When I got my first adventure motorcycle last year, I didn’t fully realize just how on-trend that purchase was. Amid years of flat or declining motorcycle sales across large segments of the industry, adventure motorcycling—also known as ADV or adventure touring—is on a steady upswing.
The main draw of adventure bikes is their ability to go anywhere. These motorcycles are designed for long-haul touring, exploring unpaved trails and backroads, and carrying all the luggage and gear needed for a proper off-the-grid adventure. And the ability to disappear to a remote location for days or weeks at a time has become especially relevant during the COVID-19 pandemic.
“Some people crave freedom and seeing the places that many others don’t,” says Jim Hyde, owner of Rawhyde Adventures, an adventure motorcycle lifestyle company focusing on training, tours, and events. “Being in nature, just getting outdoors and getting away from the chaos of the city and the noise—that’s the draw.”
In mid-April, Rawhyde’s Zakar venue in California hosted the official press launch event for what is arguably one of the most noteworthy things to happen in the ADV space in years. With its new Pan America 1250 motorcycle, set to launch in the U.S. in May, American biker giant Harley-Davidson is entering the adventure field.
Barriers to entry
I’ve been a Harley-Davidson owner and rider for many years, but when the pandemic hit and I wanted to escape crowded cities and highways, I turned away from the brand for the first time. Instead I purchased a Royal Enfield Himalayan—an affordable and lightweight on- and off-road motorcycle capable of taking on almost any type of terrain.
For decades, Harley has been known for making cruiser motorcycles that appeal to a certain demographic. When most people picture a stereotypical Harley rider, they’re likely conjuring up images of tattooed, leather-clad baby boomers cruising down the highway on motorcycles with oversized windshields, tall handlebars, and loud sound systems. But with the upcoming launch of the Pan America, Harley-Davidson is showing that it’s willing to adapt and appeal to a new audience.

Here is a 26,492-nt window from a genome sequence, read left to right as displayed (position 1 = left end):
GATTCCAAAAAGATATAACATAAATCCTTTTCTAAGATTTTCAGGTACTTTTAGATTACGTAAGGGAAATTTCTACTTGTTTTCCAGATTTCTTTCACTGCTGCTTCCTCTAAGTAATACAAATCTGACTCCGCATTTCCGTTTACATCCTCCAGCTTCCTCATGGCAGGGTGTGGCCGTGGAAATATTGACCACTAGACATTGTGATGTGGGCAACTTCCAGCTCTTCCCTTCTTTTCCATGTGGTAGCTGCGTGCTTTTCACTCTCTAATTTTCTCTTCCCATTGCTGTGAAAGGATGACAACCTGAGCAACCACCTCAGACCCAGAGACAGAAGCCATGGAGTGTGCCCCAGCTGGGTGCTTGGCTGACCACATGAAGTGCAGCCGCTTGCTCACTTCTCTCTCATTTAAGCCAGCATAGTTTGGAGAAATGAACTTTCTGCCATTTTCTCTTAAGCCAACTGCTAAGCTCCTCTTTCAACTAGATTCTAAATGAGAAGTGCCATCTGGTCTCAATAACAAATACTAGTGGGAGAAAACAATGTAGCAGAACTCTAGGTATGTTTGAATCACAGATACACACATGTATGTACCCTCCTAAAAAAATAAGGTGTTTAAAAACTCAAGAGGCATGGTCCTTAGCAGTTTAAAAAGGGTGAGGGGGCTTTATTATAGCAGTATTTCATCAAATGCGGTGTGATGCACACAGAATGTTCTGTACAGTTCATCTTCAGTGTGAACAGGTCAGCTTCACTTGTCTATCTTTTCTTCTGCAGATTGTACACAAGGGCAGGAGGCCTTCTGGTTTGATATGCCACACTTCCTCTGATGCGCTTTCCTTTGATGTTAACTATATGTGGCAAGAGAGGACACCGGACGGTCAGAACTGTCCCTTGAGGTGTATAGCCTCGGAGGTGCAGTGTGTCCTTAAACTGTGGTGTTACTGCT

The Pan America, built from the ground up as a brand new product for Harley, features some innovative technologies not found in its competitors—most notably Adaptive Ride Height (ARH), which automatically lowers the rider’s seat as the bike comes to a stop. Adventure bikes have historically been out of reach for shorter riders due to their tall seat height, so this feature could prove to be a real game changer in the industry.
“We knew that in order to be truly successful in the space, we had to be attractive to customers who frankly haven’t set foot in a Harley-Davidson dealership because there’s nothing for them there in their mind,” says Paul James, PR manager for Harley-Davidson. “We felt that with the reach of our brand, as well as the technology like ARH, we can open the door to people who are intrigued or interested in adventure touring, but they haven’t done it because of the barriers to entry.”
And Harley may have picked the perfect time to enter the market. The Motorcycle Industry Council (MIC), a national non-profit industry association, has seen a significant uptick in “dual-purpose motorcycles”—defined as street-legal bikes that can go off-road—in the last few years. “Our latest Retail Sales Report shows that sales of new dual-purpose motorcycles jumped 22 percent from 2019 to 2020,” says Jacqueline Peterson at MIC. “There’s definitely a growing trend for ADV riding.”